9. Pull both ends of your sewing to gather up your fabric and close up the end of your cone. Hold your mouse head on the end of your spool and make sure that your mouse head seems the proper size for your spool. If it's too big, you can pull out your running stitches, trim down the open end of your cone, and sew it again.

10. When your mouse head is the proper size, pull your stitches tight and make a few extra stitches to close off your cone. Then tie off your sewing and trim your ends.


Finishing Your Mouse Head

I used embroidery floss to sew my mouse's eyes, but you can use small beads or googly eyes instead. To sew the eyes:

1. Use 5 strands of embroidery floss doubled through an embroidery needle. Tie a large knot at the end.

2. Pierce your needle through the head at the place where you want your first eye. Then draw your thread through so that it exits in the place you want your other eye (see photo above).


3. Carefully tie another knot for the second eye close to your mouse head. Make your second knot the same size as your first so your eyes match.

4. Trim your excess threads. Use a drop of super glue or clear-drying craft glue on each knot so they don't untie. Put the head to the side and let dry.


5. Cut out two dime-sized circles from your mouse fabric for the ears. Trim one side of each circle slightly to make a flat edge.

6. (Optional) Cut two smaller circles from your pink felt for the inner ears.

7. Use some white craft glue or fabric glue to adhere a pink circle inside each mouse ear.


Making a Mouse Tail

1. Cut a piece of sturdy bendable wire that is about 4 inches long. I used 16 gauge wire but you can use whatever you have on hand.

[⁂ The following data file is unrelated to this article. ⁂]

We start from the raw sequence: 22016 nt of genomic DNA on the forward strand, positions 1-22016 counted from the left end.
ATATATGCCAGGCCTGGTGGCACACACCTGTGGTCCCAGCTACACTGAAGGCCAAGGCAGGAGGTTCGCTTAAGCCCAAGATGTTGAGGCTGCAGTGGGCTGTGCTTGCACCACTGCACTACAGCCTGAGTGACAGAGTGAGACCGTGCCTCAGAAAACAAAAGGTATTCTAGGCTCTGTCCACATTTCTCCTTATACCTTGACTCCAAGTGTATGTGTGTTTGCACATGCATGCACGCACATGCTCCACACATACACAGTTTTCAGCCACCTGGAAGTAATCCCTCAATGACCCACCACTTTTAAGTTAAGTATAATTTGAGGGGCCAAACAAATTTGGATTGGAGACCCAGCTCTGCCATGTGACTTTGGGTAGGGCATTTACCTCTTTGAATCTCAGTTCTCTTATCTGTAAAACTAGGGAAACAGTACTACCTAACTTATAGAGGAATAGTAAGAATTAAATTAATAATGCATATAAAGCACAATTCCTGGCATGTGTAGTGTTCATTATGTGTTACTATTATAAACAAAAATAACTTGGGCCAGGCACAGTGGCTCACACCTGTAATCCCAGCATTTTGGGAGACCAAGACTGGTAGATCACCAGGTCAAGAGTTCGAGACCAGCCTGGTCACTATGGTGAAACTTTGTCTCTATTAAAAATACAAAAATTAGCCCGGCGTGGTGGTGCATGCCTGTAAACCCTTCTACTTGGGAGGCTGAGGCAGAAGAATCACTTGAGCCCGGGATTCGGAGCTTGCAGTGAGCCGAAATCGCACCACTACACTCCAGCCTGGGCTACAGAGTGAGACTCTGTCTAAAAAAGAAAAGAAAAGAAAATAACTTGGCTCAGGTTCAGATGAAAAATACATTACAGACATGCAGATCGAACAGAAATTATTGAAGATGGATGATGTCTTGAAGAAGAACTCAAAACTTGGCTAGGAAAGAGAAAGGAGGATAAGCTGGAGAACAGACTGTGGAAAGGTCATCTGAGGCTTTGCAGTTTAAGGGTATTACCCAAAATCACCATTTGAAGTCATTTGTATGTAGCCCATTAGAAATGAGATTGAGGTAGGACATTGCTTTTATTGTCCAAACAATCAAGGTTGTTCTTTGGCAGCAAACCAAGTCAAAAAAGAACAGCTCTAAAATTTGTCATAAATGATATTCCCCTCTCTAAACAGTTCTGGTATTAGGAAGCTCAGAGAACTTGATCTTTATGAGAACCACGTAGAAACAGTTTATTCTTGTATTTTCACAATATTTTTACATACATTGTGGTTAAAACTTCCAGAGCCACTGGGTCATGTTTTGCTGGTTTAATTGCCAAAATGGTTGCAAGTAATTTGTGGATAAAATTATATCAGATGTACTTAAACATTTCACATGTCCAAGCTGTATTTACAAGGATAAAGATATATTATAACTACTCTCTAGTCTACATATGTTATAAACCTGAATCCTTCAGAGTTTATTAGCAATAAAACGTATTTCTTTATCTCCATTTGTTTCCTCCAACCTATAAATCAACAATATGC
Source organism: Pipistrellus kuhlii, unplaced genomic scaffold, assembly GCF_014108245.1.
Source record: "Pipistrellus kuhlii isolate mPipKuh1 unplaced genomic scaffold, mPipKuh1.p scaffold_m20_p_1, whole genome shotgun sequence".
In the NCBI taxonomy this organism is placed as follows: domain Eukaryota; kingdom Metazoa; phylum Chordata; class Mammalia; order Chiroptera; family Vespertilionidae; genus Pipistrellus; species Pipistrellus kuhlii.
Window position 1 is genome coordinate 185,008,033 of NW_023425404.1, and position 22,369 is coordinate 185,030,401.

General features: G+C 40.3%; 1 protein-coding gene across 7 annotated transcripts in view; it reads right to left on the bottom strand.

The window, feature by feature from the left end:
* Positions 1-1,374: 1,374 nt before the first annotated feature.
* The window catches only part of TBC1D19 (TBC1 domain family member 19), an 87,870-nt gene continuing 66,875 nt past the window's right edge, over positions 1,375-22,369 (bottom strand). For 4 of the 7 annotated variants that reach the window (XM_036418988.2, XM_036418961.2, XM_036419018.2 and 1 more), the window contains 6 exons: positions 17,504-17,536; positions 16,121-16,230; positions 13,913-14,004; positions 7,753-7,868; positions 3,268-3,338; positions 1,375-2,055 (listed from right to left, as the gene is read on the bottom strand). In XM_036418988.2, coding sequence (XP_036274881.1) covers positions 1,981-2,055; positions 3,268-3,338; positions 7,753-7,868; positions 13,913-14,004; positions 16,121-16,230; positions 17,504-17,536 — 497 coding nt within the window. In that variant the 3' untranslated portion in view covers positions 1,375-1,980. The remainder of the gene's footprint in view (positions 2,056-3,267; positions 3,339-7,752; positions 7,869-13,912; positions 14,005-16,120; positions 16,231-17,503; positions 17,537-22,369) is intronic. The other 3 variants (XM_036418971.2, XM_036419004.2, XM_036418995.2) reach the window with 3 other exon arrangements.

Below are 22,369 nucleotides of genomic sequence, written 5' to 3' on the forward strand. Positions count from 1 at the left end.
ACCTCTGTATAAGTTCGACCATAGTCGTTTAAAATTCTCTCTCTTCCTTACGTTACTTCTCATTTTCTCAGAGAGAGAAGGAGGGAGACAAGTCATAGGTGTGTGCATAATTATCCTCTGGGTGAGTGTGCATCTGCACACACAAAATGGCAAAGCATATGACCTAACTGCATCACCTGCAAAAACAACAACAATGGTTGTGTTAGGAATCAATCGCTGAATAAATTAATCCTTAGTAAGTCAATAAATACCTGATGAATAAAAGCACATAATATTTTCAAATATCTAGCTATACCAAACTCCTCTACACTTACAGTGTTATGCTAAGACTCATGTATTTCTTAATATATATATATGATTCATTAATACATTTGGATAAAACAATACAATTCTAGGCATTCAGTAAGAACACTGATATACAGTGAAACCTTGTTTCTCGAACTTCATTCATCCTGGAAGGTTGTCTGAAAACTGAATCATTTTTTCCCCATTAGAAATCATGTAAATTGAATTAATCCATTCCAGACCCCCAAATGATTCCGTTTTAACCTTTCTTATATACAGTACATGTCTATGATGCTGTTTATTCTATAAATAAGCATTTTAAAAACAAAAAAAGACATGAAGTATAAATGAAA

2. Twist one end of your wire into a curl. I bent mine around a broom handle, but you can put whatever curve you want in your wire. Leave at least one inch of your wire straight.


3. Cut a strip from your mouse felt that is about 4 inches long and 1 and 1/4 inch wide.

4. Fold your strip in half lengthwise and pin your edge together (see photo above).

5. Using a needle and thread (or sewing machine) sew a thin tube out of your fabric that will fit your wire. Sew one end of your tube closed (see photo above).


6. Carefully trim the excess fabric from your tube. Cut as close to your sewing as you safely can.


7. Gently slide your felt tube over your twisted wire. This might take some patience, but you should be able to bunch it up at the beginning end, then slowly slide it around the curves in your wire. Be careful not to have your wire poke out the bottom end.

Other Ways to Make a Tail

There are other ways to make a tail for your mouse ornament:

  • Use a 4 inch piece of matching pipe cleaner to form a tail. This will not have the same texture as your mouse head, but you can easily twist it into a curl.
  • Cut a short, thin piece of felt from your mouse fabric to hang from the bottom of your spool. This will not have any curl to it, but will match the color and texture of your mouse head.

Decorating Your Spool

Now put all your mouse pieces to the side to dry and start to decorate your spool.

1. I painted the rim of the ends of my spool with gold paint, but this is optional.

2. Decide which end is the top and bottom of your spool. If your spool has a label, you may want to put it on the bottom where it will be seen. It will be covered with your mouse head if you put it on the top.

3. Make a loop of fishing line, yarn, or twine for hanging your ornament. Tie off the end of your loop.